The decision about where your children should go to school is an intensely personal one obviously, and your first step should definitely be to speak with your spouse, or ex spouse, about where he or she thinks your children should go to school. In the event that you’re in the middle of a custody dispute, either a new divorce or paternity case or a modification of an existing order, the issue of education is likely to come up. And if you were in the position where you believe that your child, or children, will be served best by attending homeschool and you’re going to need to marshal evidence to make that case to the court. Now, Oklahoma has a very light hand on regulating homeschooling in state. Generally speaking, the only requirement is that children from age five to 18 receive classroom instruction for at least 180 days every school year. And that’s really it.
Grandparents Law in Oklahoma
Now if you have an arraignment or are in custody, the courts are still processing those cases at least in Tulsa County, and it really is a county by county situation. Each County is putting out its own guidance and their own instructions about how the situation should be handled. In Tulsa County, for instance, arraignments and pleadings are being done on special dockets, that are set aside, that are open only to defendants and their defense attorney, and the state, and are special settings specifically designed to get cases off the docket.
If you’re in a position where you’ve been granted grandparent visitation rights and something changes, then it is technically possible for the court to order a modification. One thing that I see a lot in my practice is that if the custodial parent moves with the child, that might trigger a necessary change in schedules.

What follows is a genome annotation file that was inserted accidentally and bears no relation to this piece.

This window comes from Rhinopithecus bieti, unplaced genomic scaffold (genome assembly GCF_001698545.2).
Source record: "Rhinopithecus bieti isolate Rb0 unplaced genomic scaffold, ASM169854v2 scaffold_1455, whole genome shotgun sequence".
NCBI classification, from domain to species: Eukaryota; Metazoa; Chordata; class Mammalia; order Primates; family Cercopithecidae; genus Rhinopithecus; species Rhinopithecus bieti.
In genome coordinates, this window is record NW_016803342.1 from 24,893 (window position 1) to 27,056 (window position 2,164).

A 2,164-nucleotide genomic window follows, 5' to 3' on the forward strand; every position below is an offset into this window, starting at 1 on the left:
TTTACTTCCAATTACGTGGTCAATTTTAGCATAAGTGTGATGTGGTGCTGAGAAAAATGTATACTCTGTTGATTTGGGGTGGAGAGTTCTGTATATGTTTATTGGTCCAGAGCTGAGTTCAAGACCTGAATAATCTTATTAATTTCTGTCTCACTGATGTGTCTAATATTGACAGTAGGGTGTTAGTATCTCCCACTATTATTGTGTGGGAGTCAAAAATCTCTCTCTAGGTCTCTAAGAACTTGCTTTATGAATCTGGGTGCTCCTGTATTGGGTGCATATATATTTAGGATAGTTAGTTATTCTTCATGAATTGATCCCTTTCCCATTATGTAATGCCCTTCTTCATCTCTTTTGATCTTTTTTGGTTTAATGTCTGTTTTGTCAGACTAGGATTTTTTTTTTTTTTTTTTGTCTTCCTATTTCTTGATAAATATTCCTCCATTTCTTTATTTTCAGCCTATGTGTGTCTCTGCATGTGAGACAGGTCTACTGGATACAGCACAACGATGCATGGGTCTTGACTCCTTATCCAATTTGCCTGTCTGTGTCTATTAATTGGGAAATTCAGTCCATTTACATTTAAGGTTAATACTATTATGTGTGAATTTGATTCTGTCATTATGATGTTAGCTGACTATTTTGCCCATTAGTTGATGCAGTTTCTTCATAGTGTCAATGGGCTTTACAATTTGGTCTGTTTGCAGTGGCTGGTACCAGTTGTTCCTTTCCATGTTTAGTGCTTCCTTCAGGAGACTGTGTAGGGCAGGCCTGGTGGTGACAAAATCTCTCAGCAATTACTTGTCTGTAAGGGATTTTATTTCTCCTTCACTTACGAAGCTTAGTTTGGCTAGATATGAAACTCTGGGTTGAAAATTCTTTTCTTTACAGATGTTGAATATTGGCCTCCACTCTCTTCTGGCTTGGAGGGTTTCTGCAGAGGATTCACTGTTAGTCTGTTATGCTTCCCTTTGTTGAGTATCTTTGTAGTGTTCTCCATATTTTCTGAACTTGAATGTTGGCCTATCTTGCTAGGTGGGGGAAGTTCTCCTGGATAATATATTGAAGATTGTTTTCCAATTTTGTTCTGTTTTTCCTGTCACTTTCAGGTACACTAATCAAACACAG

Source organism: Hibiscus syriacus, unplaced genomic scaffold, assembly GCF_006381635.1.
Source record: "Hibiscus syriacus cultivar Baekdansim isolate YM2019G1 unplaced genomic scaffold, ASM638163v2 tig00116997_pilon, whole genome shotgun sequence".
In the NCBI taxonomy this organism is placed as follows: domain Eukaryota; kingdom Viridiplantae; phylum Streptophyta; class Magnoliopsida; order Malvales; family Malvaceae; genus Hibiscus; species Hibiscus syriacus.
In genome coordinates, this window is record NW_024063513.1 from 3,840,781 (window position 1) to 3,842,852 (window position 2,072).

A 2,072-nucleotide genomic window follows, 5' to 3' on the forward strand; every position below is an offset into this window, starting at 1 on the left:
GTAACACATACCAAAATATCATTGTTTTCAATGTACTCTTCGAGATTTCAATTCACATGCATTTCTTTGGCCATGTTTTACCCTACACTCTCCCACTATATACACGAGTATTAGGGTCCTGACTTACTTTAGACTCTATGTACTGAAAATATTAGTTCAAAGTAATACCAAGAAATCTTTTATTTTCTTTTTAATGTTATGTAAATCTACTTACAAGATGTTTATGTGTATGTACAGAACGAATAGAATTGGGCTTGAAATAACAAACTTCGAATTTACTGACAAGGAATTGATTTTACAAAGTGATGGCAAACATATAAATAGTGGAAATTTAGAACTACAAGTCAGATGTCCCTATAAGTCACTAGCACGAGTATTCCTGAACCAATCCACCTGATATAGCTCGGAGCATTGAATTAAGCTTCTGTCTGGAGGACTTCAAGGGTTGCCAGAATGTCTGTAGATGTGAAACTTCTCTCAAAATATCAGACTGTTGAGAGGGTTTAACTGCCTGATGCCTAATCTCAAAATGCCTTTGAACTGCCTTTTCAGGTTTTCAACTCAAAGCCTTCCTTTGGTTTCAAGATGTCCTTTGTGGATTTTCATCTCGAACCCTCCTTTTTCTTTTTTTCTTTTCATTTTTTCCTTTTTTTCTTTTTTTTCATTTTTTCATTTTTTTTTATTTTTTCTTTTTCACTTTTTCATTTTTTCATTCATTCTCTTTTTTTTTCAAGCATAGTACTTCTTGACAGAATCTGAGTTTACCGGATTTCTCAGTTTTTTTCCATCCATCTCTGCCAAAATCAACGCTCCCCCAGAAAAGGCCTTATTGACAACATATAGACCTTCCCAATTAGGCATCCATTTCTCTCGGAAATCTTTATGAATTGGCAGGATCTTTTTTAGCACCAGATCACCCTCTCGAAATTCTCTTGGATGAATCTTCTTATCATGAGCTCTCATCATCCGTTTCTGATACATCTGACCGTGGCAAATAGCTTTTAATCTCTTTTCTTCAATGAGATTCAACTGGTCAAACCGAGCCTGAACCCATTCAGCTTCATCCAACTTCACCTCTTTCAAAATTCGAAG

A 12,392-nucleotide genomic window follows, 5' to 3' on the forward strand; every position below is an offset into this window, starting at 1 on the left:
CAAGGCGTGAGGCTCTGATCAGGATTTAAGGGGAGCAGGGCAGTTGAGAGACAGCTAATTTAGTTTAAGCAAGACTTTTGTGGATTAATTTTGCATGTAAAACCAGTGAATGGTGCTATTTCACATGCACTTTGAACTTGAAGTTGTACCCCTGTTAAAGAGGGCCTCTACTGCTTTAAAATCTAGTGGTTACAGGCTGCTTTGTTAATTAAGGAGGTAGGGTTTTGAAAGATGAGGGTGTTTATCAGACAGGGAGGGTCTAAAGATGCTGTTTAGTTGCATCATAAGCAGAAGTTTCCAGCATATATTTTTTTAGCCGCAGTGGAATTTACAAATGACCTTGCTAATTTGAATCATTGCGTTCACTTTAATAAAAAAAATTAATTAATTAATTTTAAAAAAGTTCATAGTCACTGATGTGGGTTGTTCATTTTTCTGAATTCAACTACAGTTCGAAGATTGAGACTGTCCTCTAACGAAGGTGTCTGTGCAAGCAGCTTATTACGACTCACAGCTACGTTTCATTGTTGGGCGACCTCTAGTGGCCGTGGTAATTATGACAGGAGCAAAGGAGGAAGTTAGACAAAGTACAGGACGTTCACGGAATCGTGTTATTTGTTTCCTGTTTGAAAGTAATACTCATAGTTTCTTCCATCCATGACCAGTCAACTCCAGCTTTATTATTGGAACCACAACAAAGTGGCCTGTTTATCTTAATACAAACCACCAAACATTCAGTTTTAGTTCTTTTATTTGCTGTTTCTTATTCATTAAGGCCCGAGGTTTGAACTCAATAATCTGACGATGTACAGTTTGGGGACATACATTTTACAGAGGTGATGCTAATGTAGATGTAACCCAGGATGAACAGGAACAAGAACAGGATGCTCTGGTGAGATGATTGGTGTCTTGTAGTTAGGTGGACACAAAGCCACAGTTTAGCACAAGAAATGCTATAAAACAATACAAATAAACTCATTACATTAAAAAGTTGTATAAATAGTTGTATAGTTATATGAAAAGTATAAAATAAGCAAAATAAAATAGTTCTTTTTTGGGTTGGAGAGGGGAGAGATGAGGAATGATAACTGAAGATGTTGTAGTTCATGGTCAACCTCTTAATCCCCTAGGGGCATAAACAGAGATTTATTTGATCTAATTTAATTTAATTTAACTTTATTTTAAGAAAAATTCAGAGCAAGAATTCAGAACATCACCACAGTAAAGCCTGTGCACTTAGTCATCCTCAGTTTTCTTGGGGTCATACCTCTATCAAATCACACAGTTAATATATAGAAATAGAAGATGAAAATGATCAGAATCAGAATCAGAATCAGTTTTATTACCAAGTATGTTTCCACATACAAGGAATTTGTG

In the guardianship statutes in the state of Oklahoma, the age is actually 14. At 14 a minor child is allowed to nominate a person to be their guardian, and that nomination carries some pretty heavy presumptions with it. Similarly, in a family law case, a divorce or a paternity action, a child at 12 years old is allowed to express preference. That’s different than the nomination, they’re just expressing a preference about where they want to live. And the court must take that consideration into account. And when making their decision, if the child has expressed a preference and the court goes against that stated preference, there needs to be some reasoning in the order about why the court has decided to disregard the child’s stated preference.
So to think of it in a better way, instead of saying, let’s assume that I’ve divorced and we have children together. My ex-wife and I share custody of the child. Now in that situation, each of us has 100% of the custody. So when the child is with me, I’m going to make all the regular routine decisions for that child. And if there’s a big issue that comes up, typically my divorce order is going to require that I consult with my ex. Now the same is true in other situations like a grandparent’s rights order. So if a court orders that grandparent visitation rights be granted, it doesn’t mean that the parents have less authority. In fact, grandparent visitation is just that.
You’re still the legal parent of that child. You just have your rights curtailed, as a result of the guardianship.
You still, for instance, have to pay child support to the guardian, or to anyone who’s taking care of the child, that’s not you, if you’re in the noncustodial parent. But doesn’t mean the termination of your rights, and guardianships are, by their nature, meant to be temporary stop gap measures, to make for sure a child has somebody in their life that can take care of them, and make those important decisions.
By design guardianships are supposed to be a vehicle that a non-lawyer can use in an emergency situation or in a situation where a parent is unfit or unavailable to take care of a child. Now just because it’s designed to work that way doesn’t mean it works that way in reality and specifically recently there’s been a lot of changes to the law concerning guardianships.